the first wave

There’s some truth in that old chestnut that if you want a thing done, give it to a busy person. I used to absolutely resent this philosophy when I was serving time in the gulags of digital marketing and some C-suite hominid got a wild hair up their ass about the conversion rate right in the middle of a campaign, but it’s a different story when you’re an out of work artist who’s preoccupied themselves with participating in the revolution. It feels good to have a lot of things to work on, but at the same time, it feels like each day is approximately ninety-seven hours long, each of its hours consistently jam packed with an indeterminate and ever-changing mix of fresh hell and fleeting euphoria.  

A few things of note this week: a Saharan dust plume is due to make landfall on the North American continent. It will make its presence known to us by rendering our sunrises and sunsets even more picturesque than usual, no small feat for a rogue congress of loose soils. In reading the relevant Big Cloud coverage, I was reminded of a Peanuts four-square where Pigpen explains to Charlie Brown that he considers his personal ether of filth to be vital evidence of history, perhaps dirt upon which some great philosopher once trod. 

Also of note: Charles Schulz described Pigpen as a “human soil bank”

While most of the Twitterati were preoccupied this weekend making admittedly hilarious mashups* of Trump’s walk of shame off Marine One after bombing his standup set at the Tulsa Funny Bone, another small faction of free thinkers was positing that the constant evening racket of fireworks in various cities across the country is actually a psyop intended to desensitize urban dwellers to gunfire, being waged in the event that the police finally lean all the way in on that salty hard-on they’ve got for suppressing our First Amendment rights. 

This was briefly interesting to me. For one thing, when it comes to the fix being in, I’d say I land a socially distanced kitty-corner to Mae Brussell on the Paranoia Venn Diagram (the other two circles I more fully occupy belong to Errol Morris and Seymour Hersh, for those playing along at home). I’ve certainly spent some time and money reading and investigating any number of disastrous mid-twentieth-century CIA efforts to fuck with our civil liberties at home and abroad, and I have no doubt that everything from Mockingbird to Midnight Climax really did go down. The fuckery of our federal government is both well documented and brazenly perverse at this point, which is why ultimately I’m not totally ready to join the cadre of believers in Operation Cherry Bomb.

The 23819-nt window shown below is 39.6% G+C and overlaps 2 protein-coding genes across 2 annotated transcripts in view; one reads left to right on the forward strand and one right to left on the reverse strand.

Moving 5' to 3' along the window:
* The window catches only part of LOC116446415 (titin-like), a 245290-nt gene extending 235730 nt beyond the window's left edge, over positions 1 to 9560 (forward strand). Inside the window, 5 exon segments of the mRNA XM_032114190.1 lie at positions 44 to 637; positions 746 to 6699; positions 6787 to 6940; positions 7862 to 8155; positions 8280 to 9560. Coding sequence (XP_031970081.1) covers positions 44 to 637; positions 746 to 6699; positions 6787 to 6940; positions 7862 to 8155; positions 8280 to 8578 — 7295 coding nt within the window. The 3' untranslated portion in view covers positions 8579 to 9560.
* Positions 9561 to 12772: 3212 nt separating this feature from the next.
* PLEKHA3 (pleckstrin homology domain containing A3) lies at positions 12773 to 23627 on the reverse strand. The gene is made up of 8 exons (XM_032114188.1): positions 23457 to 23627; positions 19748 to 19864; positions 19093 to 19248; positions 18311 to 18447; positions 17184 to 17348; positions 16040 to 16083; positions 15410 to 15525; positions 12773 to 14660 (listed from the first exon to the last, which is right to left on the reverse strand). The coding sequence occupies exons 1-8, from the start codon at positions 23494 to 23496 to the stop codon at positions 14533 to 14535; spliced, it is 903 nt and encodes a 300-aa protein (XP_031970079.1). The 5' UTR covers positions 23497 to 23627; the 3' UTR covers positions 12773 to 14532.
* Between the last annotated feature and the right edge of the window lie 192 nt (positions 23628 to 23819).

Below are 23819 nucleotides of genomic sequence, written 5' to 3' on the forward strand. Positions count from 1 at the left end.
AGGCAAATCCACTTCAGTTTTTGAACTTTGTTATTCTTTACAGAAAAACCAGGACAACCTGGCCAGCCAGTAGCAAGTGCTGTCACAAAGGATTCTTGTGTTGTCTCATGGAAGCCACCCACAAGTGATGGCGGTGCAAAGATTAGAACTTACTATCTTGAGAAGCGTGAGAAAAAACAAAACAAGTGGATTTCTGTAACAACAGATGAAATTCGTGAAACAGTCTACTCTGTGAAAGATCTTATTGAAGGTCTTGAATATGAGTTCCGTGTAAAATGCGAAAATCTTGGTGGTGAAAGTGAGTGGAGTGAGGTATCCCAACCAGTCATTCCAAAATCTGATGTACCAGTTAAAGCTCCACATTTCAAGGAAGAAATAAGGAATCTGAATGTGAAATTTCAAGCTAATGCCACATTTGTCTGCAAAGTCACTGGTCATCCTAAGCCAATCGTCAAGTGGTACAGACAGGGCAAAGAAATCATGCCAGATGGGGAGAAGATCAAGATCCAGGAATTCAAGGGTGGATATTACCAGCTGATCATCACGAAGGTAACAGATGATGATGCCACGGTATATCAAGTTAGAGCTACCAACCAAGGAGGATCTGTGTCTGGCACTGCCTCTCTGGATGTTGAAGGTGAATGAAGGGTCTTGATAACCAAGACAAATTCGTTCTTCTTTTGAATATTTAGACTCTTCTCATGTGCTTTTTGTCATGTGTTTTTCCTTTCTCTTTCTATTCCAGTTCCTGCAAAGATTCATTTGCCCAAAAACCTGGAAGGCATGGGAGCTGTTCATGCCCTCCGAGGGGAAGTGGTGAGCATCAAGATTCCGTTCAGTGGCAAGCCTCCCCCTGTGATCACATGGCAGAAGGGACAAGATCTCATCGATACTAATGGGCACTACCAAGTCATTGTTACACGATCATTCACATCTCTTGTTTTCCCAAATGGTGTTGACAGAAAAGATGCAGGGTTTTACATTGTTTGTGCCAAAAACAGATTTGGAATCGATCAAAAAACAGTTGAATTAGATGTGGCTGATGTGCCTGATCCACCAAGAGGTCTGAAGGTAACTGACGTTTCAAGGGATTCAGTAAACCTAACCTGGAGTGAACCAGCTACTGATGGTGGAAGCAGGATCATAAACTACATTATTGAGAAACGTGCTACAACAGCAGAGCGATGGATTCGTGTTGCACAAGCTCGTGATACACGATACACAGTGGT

In my city, fireworks are used frequently by protestors as marches carry on into the night, a beautiful little gesture of revolutionary spirit. And the noise of these fireworks is far preferable to the relentless droning of low-slung National Guard choppers—whose proprietors are notably now under investigation for conducting unconstitutional surveillance of those of us enjoying our Constitutional rights. 

It also just feels too obvious, even for this administration’s low-key fascist, Keystone Kops DOJ. Everything is canceled this summer, unless you live in Florida, in which case it’s a crunch to get all the fun in you can before you wind up on a ventilator. Kids are bored. Fireworks are plentiful. Parents are exhausted from having to juggle a full day of writing TPS reports on residential wifi while simultaneously tutoring their TikTok-addled youth (bless them!) in principles of geometry and algebra their middle-aged minds haven’t contemplated since the Reagan  administration. Discipline is in short supply.

At any rate, I feel like a few months of bad sleep and jangled nerves were going to be inevitable in the months leading up to the 2020 general election anyway. So what’s a few more mysterious and percussive jolts of raw lizard panic on an already battered prefrontal cortex?  

*(My favorite cuts were “Everybody Hurts” and the Curb Your Enthusiasm theme. They timed that flute riff perfectly.) 

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